Southampton resident Lisa Votino-Tarrant took New York State's same-sex marriage fight very personally.
Votino-Tarrant became a field organizer for the Human Rights Campaign for the six months leading up to the state Senate's vote to legalize same-sex marriage, encouraging constituents to tell their legislators to vote "yes."
She said the importance of voting and equality were impressed upon her from a young age. “My mom, when I was kid, would always bring me into the voting booth," she recalled. "She was always big on everyone being treated equally.”
Though heterosexual, the same-sex marriage debate struck a cord with Votino-Tarrant, she said, because there was a time when her own marriage would have been illegal in many states.
She is of Italian and Irish ancestry, and her husband, Matauqus Tarrant, is a Shinnecock Indian born and raised on the Shinnecock Indian Reservation in Southampton.
Votino-Tarrant is from Sayville originally, and moved to the East End of Long Island part time nine years ago, and permanently six years ago. In 2005, she married Tarrant, and they now live on the Shinnecock Reservation together.
“I worked at his aunt’s smoke shop and was working with his cousins, and he stopped in to visit. And from then on I kidded around with everybody that I was going to marry their nephew — and hadn't even met him yet,” she said.
“We went on one date and have been together ever since.”
Soon, they will welcome their first child.
It was only after Loving v. Virginia, the 1967 Supreme Court decision, that their union was considered legal in the entire U.S.
"Now we see the same thing playing out with marriage equality,” she said. “Who's to say we don’t love each other? Why would we deny anyone else love?"
When she talked to people on the streets on behalf of the Human Rights Campaign and marriage equality, many she spoke with assumed she was gay, herself, she said. And that's when she told them the story of Loving v. Virginia and why one doesn't have to be gay to support same-sex marriage.
“Human Rights Campaign had 30 organizers statewide; of those, I was the only straight, married organizer,” she said.
She walked into East End businesses to get store owners to sign post cards, walked up to people on beaches — and even went to a Lady GaGa concert.
“Within the LGBT community, this was a no-brainer, and for a lot of younger people this was really a no-brainer," she said. "It was really [about] getting our parents to be for it.”
It wasn't always easy approaching strangers about a controversial topic.
“I was attacked at one of the beaches by a group of five high school/early college guys, and that shook me up pretty bad,” Votino-Tarrant said.
She said she had asked them to sign a post card, and one got belligerent and told her, "I'm gonna make you straight." But when he made a move toward her, his friend grabbed his arm and dragged him off, she said.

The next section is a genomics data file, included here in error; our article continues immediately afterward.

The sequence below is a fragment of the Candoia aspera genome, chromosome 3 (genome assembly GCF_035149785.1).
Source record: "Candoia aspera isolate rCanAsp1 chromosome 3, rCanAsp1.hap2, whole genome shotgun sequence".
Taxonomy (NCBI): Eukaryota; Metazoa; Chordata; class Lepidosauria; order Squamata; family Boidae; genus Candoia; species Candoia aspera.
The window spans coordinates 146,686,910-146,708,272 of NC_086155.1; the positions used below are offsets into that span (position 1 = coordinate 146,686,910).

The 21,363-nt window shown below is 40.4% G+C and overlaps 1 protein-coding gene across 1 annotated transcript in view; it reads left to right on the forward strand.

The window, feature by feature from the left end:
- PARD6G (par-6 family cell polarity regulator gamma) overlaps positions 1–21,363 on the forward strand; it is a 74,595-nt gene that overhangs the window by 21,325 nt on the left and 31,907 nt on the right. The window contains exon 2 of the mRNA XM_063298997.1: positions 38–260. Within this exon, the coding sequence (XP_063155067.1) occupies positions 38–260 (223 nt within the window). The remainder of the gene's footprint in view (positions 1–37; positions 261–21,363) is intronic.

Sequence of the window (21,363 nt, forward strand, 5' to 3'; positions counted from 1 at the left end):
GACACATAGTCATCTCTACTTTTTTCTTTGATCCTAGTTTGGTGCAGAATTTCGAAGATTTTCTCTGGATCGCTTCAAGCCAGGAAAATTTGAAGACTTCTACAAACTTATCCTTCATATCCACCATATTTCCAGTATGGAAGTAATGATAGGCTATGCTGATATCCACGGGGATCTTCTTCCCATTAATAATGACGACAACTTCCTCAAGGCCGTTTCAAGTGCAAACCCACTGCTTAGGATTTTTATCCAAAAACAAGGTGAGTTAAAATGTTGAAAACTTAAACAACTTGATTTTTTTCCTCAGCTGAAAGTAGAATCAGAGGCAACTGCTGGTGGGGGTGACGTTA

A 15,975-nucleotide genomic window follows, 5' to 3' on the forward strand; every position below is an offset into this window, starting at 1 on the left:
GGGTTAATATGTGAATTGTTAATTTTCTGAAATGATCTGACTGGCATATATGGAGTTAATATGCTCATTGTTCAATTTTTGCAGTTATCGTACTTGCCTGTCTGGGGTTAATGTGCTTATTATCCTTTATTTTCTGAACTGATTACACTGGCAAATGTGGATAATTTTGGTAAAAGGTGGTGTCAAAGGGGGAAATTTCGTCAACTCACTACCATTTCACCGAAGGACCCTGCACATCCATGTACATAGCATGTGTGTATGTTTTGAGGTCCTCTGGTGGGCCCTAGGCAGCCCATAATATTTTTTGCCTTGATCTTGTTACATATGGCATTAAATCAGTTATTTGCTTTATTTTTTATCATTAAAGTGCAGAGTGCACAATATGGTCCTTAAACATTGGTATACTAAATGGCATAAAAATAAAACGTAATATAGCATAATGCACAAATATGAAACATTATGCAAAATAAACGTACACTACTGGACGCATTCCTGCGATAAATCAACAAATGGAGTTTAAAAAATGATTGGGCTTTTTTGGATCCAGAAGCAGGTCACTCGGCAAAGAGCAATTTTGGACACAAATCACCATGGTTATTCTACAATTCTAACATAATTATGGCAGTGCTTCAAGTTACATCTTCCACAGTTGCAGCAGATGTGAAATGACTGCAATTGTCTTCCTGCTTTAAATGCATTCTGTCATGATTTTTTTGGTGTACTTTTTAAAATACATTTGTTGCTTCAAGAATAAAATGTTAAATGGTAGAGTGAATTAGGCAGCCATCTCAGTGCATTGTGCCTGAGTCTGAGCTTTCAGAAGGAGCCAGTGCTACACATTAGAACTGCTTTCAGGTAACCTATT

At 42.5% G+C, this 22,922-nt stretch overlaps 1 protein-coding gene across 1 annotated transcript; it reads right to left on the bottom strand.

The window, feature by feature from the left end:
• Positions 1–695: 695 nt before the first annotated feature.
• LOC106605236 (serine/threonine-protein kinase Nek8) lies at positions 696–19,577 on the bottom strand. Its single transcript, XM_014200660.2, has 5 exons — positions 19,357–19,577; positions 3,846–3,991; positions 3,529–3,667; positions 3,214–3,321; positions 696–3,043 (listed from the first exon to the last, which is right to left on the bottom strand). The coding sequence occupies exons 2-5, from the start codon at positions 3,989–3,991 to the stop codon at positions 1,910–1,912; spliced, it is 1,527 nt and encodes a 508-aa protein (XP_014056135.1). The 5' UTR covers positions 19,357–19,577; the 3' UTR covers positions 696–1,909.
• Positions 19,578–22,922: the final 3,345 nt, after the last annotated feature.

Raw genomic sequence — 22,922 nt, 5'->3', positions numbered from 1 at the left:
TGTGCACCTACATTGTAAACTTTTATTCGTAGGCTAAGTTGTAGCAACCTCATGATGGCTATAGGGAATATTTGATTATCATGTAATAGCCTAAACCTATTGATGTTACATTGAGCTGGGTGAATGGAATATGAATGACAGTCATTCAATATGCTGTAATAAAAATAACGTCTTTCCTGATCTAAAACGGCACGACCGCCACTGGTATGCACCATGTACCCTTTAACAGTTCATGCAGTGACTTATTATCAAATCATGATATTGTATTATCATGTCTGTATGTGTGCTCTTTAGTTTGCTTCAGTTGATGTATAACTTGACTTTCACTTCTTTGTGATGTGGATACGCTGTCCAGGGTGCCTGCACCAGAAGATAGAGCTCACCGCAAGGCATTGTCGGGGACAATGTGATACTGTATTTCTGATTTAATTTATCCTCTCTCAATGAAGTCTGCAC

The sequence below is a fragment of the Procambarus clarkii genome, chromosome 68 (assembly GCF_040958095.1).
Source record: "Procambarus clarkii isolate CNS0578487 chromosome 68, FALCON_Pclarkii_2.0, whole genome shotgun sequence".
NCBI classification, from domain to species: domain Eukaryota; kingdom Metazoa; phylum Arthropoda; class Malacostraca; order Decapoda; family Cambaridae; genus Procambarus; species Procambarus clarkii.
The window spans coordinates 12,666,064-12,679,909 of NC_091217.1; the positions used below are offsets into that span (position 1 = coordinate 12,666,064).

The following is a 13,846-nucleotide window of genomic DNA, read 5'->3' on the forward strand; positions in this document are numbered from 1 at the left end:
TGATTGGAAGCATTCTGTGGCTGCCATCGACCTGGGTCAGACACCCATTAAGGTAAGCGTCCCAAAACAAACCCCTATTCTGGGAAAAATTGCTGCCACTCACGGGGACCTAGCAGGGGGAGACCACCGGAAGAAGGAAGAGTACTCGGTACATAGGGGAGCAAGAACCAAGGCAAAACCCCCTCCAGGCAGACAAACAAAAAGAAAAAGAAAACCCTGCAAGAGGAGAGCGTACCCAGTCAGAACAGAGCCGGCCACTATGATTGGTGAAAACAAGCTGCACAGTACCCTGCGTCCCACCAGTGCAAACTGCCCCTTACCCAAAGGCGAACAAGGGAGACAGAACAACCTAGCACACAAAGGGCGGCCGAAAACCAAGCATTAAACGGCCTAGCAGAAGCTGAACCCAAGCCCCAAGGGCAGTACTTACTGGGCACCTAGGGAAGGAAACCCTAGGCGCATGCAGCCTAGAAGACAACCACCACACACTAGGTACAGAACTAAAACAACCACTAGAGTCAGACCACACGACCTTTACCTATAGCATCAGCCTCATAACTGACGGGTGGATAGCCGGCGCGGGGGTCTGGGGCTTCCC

“Another time, I had an old man throw a cup of cold coffee at me while I was pumping gas," she recalled.
She came to work for the Human Rights Campaign after staffing for Regina Calcaterra for New York State Senate.
“When I worked for Regina Calcaterra’s campaign, our campaign director recommended me to Human Rights Campaign, because he knew they were going to be doing work in New York,” Votino-Tarrant said.
Ultimately, Calcaterra, of New Suffolk, was removed from the ballot due to residency issues, and the incumbent she was challenging, Sen. Kenneth P. LaValle, of Port Jefferson went on to keep his seat and vote against the same-sex marriage bill.
“In the end, no Long Island senators voted for it — the nine white Republican senators,” Votino-Tarrant said. However, their votes ended up not being needed, as the bill was adopted 33 to 29, on June 24, 2011.
“I look at our state senators on Long Island very differently now," Votino-Tarrant said. "They can do all the good in the world, but in the end they voted against equality and that rubs me the wrong way.”
For her efforts, the Suffolk County chapter of the New York Civil Liberties Union honored her with the Equality Award during its annual awards luncheon in May.
She had worked closely with the Suffolk NYCLU, but said she was surprised to have been chosen for the honor.
Though the Human Rights Campaign did not sway any Long Island senators, Votino-Tarrant is proud of the work she did. “Every day I went to bed knowing I made a small difference in the world," she said.
The day of the vote, she was in Albany with other organizers. “The fact that marriage equality is a reality in New York is awesome," she said. "We were in the [Senate chamber] gallery when that passed. It was amazing. The New York City Gay Pride Parade was the following weekend. We were treated like rock stars.”
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